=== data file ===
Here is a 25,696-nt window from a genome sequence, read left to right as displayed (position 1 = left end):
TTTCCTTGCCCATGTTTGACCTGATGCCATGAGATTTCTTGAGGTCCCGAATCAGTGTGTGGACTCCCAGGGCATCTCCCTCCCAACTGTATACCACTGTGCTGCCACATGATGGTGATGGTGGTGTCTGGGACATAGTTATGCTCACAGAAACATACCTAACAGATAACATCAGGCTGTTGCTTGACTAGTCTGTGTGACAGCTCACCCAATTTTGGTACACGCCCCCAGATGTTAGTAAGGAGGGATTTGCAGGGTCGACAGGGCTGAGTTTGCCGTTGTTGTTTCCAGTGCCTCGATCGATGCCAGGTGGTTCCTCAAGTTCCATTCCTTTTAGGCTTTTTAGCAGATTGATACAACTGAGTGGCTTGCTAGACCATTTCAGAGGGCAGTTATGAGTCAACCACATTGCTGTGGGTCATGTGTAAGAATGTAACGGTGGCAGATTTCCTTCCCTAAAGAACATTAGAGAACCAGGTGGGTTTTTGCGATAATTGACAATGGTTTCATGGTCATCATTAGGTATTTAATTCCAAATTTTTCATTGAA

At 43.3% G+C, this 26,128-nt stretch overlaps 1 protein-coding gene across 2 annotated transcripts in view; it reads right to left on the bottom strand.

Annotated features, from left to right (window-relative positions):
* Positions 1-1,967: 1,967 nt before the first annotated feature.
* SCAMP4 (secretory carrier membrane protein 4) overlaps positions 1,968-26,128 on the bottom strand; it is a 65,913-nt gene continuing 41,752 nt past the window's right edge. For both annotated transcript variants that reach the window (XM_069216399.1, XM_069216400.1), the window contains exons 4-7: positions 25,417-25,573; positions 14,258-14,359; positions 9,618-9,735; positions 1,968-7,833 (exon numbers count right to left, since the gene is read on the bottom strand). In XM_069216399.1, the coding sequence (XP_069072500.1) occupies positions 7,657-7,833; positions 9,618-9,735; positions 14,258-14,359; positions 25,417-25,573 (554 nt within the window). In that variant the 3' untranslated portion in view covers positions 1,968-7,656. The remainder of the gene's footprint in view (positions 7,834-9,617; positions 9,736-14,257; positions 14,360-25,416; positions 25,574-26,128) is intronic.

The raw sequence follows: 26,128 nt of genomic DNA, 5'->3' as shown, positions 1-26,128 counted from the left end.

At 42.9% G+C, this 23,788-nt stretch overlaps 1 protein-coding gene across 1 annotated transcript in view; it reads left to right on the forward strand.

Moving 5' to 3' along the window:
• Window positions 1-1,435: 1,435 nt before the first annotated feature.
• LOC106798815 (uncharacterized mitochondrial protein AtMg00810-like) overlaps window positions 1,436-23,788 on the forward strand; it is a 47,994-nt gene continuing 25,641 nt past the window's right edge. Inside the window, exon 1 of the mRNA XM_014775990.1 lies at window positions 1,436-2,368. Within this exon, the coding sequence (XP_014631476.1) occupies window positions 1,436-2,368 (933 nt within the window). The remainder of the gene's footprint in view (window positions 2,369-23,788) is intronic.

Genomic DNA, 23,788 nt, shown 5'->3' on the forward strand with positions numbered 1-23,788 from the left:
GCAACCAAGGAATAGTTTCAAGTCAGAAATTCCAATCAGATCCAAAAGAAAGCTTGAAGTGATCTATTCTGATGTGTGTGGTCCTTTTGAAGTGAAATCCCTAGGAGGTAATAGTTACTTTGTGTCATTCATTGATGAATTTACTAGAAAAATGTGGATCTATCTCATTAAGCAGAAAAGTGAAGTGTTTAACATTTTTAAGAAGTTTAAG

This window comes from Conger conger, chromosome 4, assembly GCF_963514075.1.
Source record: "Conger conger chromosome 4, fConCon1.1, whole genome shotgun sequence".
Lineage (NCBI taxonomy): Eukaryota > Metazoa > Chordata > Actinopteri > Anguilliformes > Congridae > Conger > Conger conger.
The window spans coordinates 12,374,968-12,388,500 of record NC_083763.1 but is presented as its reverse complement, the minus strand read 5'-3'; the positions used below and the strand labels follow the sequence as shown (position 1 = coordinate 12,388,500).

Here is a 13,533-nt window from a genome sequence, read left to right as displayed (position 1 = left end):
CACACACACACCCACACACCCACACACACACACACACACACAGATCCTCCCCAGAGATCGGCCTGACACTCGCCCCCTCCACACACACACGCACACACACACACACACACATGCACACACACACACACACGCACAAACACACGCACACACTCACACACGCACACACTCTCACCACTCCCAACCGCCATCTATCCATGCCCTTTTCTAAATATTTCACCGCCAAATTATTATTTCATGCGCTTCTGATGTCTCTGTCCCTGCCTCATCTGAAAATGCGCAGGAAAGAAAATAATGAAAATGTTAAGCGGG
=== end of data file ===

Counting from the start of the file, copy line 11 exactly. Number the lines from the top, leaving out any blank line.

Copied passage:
• LOC106798815 (uncharacterized mitochondrial protein AtMg00810-like) overlaps window positions 1,436-23,788 on the forward strand; it is a 47,994-nt gene continuing 25,641 nt past the window's right edge. Inside the window, exon 1 of the mRNA XM_014775990.1 lies at window positions 1,436-2,368. Within this exon, the coding sequence (XP_014631476.1) occupies window positions 1,436-2,368 (933 nt within the window). The remainder of the gene's footprint in view (window positions 2,369-23,788) is intronic.